Now that we’re done the first pro season for 2016 draftees, let’s take a look at how each team’s draft picks have fared so far. Let’s start with the American League East, and the Boston Red Sox.
Boston Red Sox
First pick: 12. Jason Groome, LHP, Barnegat HS, NJ
Groome was seen as the best draft prospect for most of the draft season, and as a top three draft prospect by most leading into the draft. Groome fell to #12 due to rumored bonus demands and some whispers of personality and make-up issues. He did hold out until the day before the signing deadline, one of the latest holdouts this year, and signed for over $400,000 more than the slot bonus, but far less than the $5+ million some thought it would take. He’s only pitched 6.2 innings in three games, with ten strikeouts, four walks, three hits, and two earned runs. Barring injury, I expect him to shoot up prospect rankings next year.
Biggest Steal: Jason Groome.
Even at #12, he was the Red Sox’s biggest steal in the draft. However, Bobby Dalbec is a close second. He was seen as a first rounder before the 2016 season, in large part due to a strong sophomore season that he followed up with a stellar Cape Cod stint. But after a rough first half of 2016, many wrote him off and saw him more as a bullpen arm. The Sox stuck with the bat, and he’s rewarded them with a .391/.432/.688 line, with a 237 wRC+ in 139 Low-A plate appearances.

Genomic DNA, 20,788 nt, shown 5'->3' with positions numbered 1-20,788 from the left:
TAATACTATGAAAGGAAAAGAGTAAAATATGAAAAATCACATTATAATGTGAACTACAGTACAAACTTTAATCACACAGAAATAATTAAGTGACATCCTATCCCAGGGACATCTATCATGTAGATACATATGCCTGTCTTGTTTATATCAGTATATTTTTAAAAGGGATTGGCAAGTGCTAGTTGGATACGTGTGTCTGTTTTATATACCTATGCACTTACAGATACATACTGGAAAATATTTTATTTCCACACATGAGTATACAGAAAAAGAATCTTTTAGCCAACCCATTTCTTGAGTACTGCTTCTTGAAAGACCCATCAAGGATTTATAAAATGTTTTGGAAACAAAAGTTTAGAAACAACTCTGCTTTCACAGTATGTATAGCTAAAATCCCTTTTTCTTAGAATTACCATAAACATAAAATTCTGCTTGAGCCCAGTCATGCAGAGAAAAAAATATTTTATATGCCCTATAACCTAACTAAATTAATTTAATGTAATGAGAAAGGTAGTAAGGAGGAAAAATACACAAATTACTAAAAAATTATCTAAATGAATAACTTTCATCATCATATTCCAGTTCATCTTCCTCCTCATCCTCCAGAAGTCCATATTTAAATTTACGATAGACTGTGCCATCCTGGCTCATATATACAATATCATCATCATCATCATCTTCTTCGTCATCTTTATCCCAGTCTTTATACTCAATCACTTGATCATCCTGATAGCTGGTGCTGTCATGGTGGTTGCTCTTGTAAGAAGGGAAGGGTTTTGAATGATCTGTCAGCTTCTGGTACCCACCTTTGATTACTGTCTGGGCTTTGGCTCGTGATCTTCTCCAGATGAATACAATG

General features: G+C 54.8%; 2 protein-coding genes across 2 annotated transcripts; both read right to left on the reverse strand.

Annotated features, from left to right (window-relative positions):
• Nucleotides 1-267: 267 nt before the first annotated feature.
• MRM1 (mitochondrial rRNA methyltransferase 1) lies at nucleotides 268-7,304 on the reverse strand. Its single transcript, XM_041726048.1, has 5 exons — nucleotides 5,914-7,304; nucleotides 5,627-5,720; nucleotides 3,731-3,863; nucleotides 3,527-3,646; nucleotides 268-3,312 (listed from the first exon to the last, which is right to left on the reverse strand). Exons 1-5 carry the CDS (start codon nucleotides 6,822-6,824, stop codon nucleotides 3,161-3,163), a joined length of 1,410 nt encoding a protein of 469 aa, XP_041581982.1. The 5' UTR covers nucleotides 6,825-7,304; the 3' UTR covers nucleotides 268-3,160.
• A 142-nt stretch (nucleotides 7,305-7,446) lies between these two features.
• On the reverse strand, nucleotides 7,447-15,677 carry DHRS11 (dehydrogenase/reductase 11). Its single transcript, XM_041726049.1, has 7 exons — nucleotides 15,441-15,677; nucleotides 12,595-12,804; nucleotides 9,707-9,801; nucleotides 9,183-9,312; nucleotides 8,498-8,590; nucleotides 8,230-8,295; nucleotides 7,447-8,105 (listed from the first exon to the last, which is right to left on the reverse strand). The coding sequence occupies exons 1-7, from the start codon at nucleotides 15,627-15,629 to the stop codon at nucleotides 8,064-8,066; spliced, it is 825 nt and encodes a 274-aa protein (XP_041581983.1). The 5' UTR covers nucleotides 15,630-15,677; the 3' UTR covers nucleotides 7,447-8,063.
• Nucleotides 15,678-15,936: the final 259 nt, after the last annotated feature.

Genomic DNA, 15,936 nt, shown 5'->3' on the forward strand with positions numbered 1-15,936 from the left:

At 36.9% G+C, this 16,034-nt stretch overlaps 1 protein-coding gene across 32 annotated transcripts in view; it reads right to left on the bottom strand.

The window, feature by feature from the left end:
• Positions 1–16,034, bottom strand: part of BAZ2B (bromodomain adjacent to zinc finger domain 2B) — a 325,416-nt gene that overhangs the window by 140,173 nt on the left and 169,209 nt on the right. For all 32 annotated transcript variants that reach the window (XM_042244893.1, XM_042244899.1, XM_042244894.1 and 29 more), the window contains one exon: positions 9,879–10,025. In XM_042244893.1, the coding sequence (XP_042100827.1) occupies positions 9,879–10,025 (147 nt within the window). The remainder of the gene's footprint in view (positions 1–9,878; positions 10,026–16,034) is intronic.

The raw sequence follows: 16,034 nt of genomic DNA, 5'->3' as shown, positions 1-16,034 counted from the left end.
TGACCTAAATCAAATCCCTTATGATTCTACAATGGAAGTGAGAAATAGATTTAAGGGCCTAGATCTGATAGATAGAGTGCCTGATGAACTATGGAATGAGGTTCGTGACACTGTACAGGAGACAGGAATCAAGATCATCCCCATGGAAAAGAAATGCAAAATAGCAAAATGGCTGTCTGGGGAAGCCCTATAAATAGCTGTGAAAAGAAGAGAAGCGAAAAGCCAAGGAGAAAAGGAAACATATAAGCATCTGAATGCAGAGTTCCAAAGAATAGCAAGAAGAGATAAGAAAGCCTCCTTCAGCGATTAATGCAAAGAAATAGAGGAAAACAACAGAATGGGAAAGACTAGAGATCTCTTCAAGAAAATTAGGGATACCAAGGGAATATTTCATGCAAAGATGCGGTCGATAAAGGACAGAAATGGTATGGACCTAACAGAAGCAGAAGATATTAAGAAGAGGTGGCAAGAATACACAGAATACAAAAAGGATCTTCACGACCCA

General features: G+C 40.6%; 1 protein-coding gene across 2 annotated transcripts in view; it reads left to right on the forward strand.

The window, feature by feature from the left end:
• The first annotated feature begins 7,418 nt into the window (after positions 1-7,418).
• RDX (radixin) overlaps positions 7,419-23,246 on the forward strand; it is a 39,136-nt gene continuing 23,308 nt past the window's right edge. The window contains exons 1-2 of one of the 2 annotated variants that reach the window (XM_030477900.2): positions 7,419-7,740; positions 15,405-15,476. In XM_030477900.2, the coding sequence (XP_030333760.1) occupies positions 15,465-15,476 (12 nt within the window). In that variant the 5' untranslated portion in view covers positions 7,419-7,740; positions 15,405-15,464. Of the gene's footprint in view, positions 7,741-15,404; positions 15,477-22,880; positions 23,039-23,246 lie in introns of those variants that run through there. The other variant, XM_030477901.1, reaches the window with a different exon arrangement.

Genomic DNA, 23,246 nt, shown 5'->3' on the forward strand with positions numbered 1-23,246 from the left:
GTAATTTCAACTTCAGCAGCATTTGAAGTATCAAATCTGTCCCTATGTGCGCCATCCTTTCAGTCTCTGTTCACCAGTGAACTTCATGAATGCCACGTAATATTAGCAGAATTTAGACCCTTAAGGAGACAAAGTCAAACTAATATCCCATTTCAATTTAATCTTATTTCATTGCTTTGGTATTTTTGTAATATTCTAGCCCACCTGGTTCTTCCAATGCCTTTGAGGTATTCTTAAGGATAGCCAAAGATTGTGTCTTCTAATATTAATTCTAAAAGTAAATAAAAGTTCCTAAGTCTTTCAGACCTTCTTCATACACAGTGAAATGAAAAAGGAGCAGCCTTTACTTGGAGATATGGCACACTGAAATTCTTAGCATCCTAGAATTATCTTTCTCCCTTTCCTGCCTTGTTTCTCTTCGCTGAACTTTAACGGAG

Post-10th Round Sleeper: Hunter Smith, RHP, UNC-Greensboro, 24th Round
Most of their post-tenth round picks were either unsignable high school guys, or underperforming college guys. Smith beats out Robby Sexton due to him making it to Low-A. In 26.1 innings between rookie ball and Low-A, Smith has a 1.71 ERA, 1.83 FIP, 0.87 WHIP, 10.9 K/9, and a 10.7 K/BB ratio. He has average 2.2 IP per appearance, and has a body type that should be able to hold up as a starter. Fastball sits around 90 mph, but an above-average changeup helps it play up. Getting a shot at starting will depend on the development of his breaking ball.
The 2016 Red Sox draft relies heavily on Jason Groome to make or break it. CJ Chatham was perhaps the best college shortstop available, but in a weak crop of players. Shaun Anderson, Mike Shawaryn, and Stephen Nogosek all have talent, but none of them are sure fire bets to succeed outside of a bullpen gig. Dalbec could be the most valuable piece of this draft, but he has to prove he can do it outside of Low-A, and not succumb to the swing-and-miss gods.
Outside of them, Alan Marrero has the highest upside, but he’s a long ways away. The next-best upside is Santiago Espinal, a toolsy but raw JC shortstop. If they could’ve signed even one of the later round lottery picks (Nick Quintana, Jeff Belge, Tyler Fitzgerald, Christian Jones), I’d be a bit more optimistic. But this looks like a B- draft to me.